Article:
Employees work with Canada Goose jackets at the Canada Goose factory in Toronto on April 2, 2015. THE CANADIAN PRESS/Nathan Denette

Linamar swings to $108 million profit in second quarter as markets rebound

Linamar swings to $108 million profit in second quarter as markets rebound

GUELPH, Ont. — Linamar Corp. says it swung to a profit in the second quarter as the diversified manufacturer saw key sectors recover from the impacts of COVID-19.

The Guelph, Ont.-based company says it had net earnings of $108 million or $1.65 per diluted share for the quarter ending June 30, compared with a loss of $37.9 million or 58 cents per share last year.

Adjusted net income was $106.9 million, or $1.63 per diluted share, compared with a loss of $22 million or 34 cents per share last year.

Linamar, which manufactures equipment for the automotive, construction and agricultural sectors, says it had revenue of $1.57 billion, up from $923.6 million in the same quarter last year.

Analysts had on average expected adjusted earnings of $93 million, or $1.42 per share, on revenue of $1.61 billion, according to financial data firm Refinitiv.

Linamar chief executive Linda Hasenfratz says there are challenges from supply chain shortages, but that market demand is strong and the company is confident it will remain elevated.

This report by The Canadian Press was first published August 11, 2021.

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TORONTO — Canada Goose Holdings Inc. more than doubled its revenue in its latest quarter amid strong sales in Canada and China, even as it reported a higher net loss.

The maker of luxury winter parkas said Wednesday its revenue grew by 126.1 per cent in Canada despite elevated retail store closures, while its direct-to-consumer revenue in China soared 188.7 per cent.

The Toronto-based company also recorded an 80.8 per cent increase in its global e-commerce revenue.

“Our digital business continued at a rapid pace of growth globally, alongside improving retail trends,” Canada Goose president and CEO Dani Reiss said in a statement.

“With strong momentum in a less disrupted operating environment, and an exciting product pipeline — including our growing apparel business and footwear launch later this fall — we are well positioned for fiscal 2022.”

The company posted a net loss of $56.7 million amounting to 51 cents per diluted share for the quarter ended June 27, compared with a loss of $50.1 million or 46 cents per diluted share in the same quarter last year.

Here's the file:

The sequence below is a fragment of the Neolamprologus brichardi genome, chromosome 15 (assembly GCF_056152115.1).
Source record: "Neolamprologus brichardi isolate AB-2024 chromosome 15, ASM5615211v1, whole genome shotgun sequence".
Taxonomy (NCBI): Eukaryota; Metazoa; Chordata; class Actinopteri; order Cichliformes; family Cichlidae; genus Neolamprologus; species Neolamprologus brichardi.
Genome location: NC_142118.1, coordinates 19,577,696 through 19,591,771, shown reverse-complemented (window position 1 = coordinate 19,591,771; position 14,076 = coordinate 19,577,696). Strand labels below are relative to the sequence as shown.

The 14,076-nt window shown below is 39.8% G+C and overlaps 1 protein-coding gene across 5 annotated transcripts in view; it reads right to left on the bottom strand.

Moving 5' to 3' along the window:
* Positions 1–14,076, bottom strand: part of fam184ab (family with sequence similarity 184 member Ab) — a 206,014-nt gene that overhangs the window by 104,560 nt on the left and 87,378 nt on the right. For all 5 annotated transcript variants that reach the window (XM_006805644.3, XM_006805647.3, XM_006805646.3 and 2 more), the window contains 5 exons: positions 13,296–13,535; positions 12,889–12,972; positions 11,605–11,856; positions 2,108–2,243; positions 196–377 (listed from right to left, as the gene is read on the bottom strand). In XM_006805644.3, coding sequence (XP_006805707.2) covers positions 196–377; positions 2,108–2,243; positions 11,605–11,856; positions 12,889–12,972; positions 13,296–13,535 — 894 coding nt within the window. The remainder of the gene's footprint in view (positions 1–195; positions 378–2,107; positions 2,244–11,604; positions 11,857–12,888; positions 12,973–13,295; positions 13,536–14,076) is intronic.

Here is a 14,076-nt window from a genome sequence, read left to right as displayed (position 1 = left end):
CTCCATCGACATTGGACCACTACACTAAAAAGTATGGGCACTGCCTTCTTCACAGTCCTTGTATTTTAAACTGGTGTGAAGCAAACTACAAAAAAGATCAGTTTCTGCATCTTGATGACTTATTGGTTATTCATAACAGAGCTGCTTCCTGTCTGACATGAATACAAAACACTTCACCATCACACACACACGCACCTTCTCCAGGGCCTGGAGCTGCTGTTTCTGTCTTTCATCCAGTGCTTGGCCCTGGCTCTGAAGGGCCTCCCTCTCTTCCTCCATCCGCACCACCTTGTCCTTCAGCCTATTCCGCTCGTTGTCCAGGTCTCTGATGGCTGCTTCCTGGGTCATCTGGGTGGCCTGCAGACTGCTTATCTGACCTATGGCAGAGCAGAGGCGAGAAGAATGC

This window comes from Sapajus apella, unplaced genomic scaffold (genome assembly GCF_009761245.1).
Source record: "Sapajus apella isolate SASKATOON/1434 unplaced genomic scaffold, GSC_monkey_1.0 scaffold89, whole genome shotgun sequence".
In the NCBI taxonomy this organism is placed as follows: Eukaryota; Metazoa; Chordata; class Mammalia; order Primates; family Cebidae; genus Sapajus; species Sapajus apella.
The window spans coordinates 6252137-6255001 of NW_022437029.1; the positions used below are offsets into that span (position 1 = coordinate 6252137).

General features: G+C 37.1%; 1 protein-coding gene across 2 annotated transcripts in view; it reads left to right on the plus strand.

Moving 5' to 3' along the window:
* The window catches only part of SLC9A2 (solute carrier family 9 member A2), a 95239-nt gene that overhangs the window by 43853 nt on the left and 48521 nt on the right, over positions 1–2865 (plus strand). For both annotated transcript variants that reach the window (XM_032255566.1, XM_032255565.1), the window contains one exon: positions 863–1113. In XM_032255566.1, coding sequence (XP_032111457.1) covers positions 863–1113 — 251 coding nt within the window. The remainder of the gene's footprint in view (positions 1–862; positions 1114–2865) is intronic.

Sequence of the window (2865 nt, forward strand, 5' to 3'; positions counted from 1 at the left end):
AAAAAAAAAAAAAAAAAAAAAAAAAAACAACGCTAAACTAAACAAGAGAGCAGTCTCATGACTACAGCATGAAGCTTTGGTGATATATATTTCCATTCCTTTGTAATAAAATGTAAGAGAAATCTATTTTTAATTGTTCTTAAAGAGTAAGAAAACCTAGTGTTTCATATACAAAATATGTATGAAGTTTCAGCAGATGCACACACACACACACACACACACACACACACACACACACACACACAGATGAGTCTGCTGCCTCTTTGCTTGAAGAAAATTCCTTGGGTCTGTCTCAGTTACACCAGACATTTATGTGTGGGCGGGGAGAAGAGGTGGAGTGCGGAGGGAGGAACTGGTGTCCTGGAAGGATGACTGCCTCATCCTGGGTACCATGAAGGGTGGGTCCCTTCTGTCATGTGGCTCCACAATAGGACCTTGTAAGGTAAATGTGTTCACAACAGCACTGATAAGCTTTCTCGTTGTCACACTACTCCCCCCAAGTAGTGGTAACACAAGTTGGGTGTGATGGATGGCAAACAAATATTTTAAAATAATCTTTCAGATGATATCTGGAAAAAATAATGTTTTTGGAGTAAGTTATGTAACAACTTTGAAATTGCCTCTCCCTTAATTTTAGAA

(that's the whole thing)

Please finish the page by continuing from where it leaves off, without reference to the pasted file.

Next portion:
Revenue in Canada Goose’s first quarter totalled $56.3 million, up from $26.1 million a year ago.

On an adjusted basis, the company said it lost 45 cents per diluted share, compared an adjusted loss of 35 cents per diluted share in the same quarter last year.

Analysts on average had expected an adjusted loss of 54 cents per share and $49.7 million in revenue, according to financial market data firm Refinitiv.

This report by The Canadian Press was first published Aug. 11, 2021.

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The Canadian Press

MONTREAL — National Bank of Canada chief executive Louis Vachon will retire at the end of October after nearly 15 years in the job, the bank said Wednesday.

Chief operating officer Laurent Ferreira will replace him in the top post starting Nov. 1, the Montreal-based bank said.

“The Board would like to recognize Louis Vachon’s exceptional contribution during his years at the helm of the Bank and thank him for the strong legacy he leaves behind,” said Jean Houde, chair of the bank’s Board of Directors, in a statement.

Vachon has been CEO since June 2007 and also served as chief operating officer before heading the bank.

Over his term, the bank delivered compound annual total shareholder return of 13 per cent, noted Houde. The bank also saw its share price triple over his term.

Ferreira joined National Bank in 1998 and became chief operating officer in February. Before that Ferreira was executive vice-president and co-head, financial markets.

Vachon said in a statement that he’d work on making a smooth transition to Ferreira at the helm.

“He has been central to the bank’s transformation and cultural shift, and he has played a key role in the success of our financial markets franchise. I’m confident that the bank will continue to succeed under Laurent’s leadership.”

The news would not affect the bank’s credit rating, said DBRS Ltd. in a statement, noting the transition is likely to be a smooth one.

“In DBRS Morningstar’s view, this management change is expected to be seamless because Ferreira has been a career employee at the Bank and has progressed through a series of key leadership roles. Additionally, this change is consistent with National’s succession plan and DBRS Morningstar does not expect it to alter the Bank’s strategic objectives.”

This report by The Canadian Press was first published Aug. 11, 2021.

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National Bank president and CEO Louis Vachon waits for the beginning of the bank's annual meeting on April 15, 2016 in Montreal. THE CANADIAN PRESS/Paul Chiasson